Osteoporosis means literally porous bones. Contrary to what many people think, bones are living. To understand osteoporosis and why women are prone to osteoporosis after menopause, you need to understand how your body produces bone. Your body produces two kinds of bone-related cells. Osteoblasts which create bone cells and osteoclasts which remove dead bone cells. Bone health is a combination of bone growth made by osteoblasts and bone uptake done by osteoclasts. When the rate of bone uptake exceeds the rate of bone making osteoporosis or bone thinning occurs.
Health conditions such as menopause, diabetes, vascular disease, heart arrhythmia, and COPD (chronic obstructive pulmonary disease) cause bone thinning, while medications like proton pump inhibitors (used to treat heartburn), steroids, serotonin and norepinephrine reuptake inhibitors (antidepressants) contribute to bone loss. Medications, like aromatase inhibitors, are life-saving therapy for a patient with breast cancer. All above are associated with low bone mass and promote an accelerated decline in bone density. Endocrine disorders including ovarian insufficiency, hyperthyroidism, and Cushing’s disease cause osteoporosis. Lifestyle factors like inactivity or smoking can cause bone loss. People with anorexia or bulimia don’t actually obtain maximum bone density and so are at an increased risk for bone loss with resulting fractures.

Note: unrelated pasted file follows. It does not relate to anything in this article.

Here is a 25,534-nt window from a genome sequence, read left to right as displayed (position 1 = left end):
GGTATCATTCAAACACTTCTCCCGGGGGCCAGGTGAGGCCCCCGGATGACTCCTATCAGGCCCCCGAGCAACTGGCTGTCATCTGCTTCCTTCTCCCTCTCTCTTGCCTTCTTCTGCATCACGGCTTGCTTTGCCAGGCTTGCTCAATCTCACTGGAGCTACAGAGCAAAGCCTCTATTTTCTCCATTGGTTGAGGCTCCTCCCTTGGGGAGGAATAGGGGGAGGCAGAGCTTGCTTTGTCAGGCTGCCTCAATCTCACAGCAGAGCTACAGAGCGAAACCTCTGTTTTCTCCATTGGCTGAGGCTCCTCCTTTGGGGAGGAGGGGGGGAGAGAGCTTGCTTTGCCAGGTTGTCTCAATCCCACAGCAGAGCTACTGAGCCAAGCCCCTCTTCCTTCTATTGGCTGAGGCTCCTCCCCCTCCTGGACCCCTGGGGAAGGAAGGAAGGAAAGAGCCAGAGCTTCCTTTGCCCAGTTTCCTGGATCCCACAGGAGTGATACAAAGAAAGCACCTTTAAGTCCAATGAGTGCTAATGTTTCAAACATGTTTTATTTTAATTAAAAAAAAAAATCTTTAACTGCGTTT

The person most at risk for osteoporosis is the thin, Caucasian, female smoker who is menopausal and inactive. Women generally have more trouble with fractures than men because women have smaller bones than men. Smoking reduces the benefit of estrogen. Inactivity decreases bone size, so the less active a person is, the smaller their bones will be.
The Institute of Medicine recommends daily calcium intake of 1000 mg for women aged 19 to 50 and 1200 mg per day for those 50 and over. Food is the preferred source of calcium. Supplements should be used only if the calcium in your food is inadequate.
The recommendation for calcium intake refers to elemental calcium which varies depending on the supplement. Calcium carbonate elemental calcium is 40 percent whereas calcium citrate is 21 percent. For those who are Vitamin D deficient, the recommendation dose is 1000 international units (IUs) per day. The Endocrine Society and the American Association of Clinical Endocrinologists define a sufficient level of vitamin D more than 30 ng/ml (nanograms/milliliter). A level of 50 ng/ml is considered the safe upper limit. Habits to avoid include smoking and excessive alcohol intake.
If your doctor is concerned about bone loss, he or she may recommend a DXA (or DEXA) scan. This is a low-dose radiation scan which shows bone density. If your DXA scan shows loss of bone, it should be performed every one or two years at the same location and with the same machine.
Most medications used to prevent bone loss increase bone size by decreasing activity in the cells that carry the old bone cells away. That is, with the decrease in your body’s disposal of old bone cells, your skeletal structure becomes dominated by old bone cells, with fewer newer cells created. Medications for preventing osteoporosis actually increase bone size through the retention of old bone. Many medications for osteoporosis function this way. However, one of the side-effects of this type of medication is necrosis of the jawbone, a side effect generally not well-known.
If you choose to take medications for your osteoporosis, your doctor should present you with all the options and the side effects of each, as well as the option of no treatment. These medications change rapidly from year to year, so always check with your doctor for updates if you choose to take medications for your osteoporosis.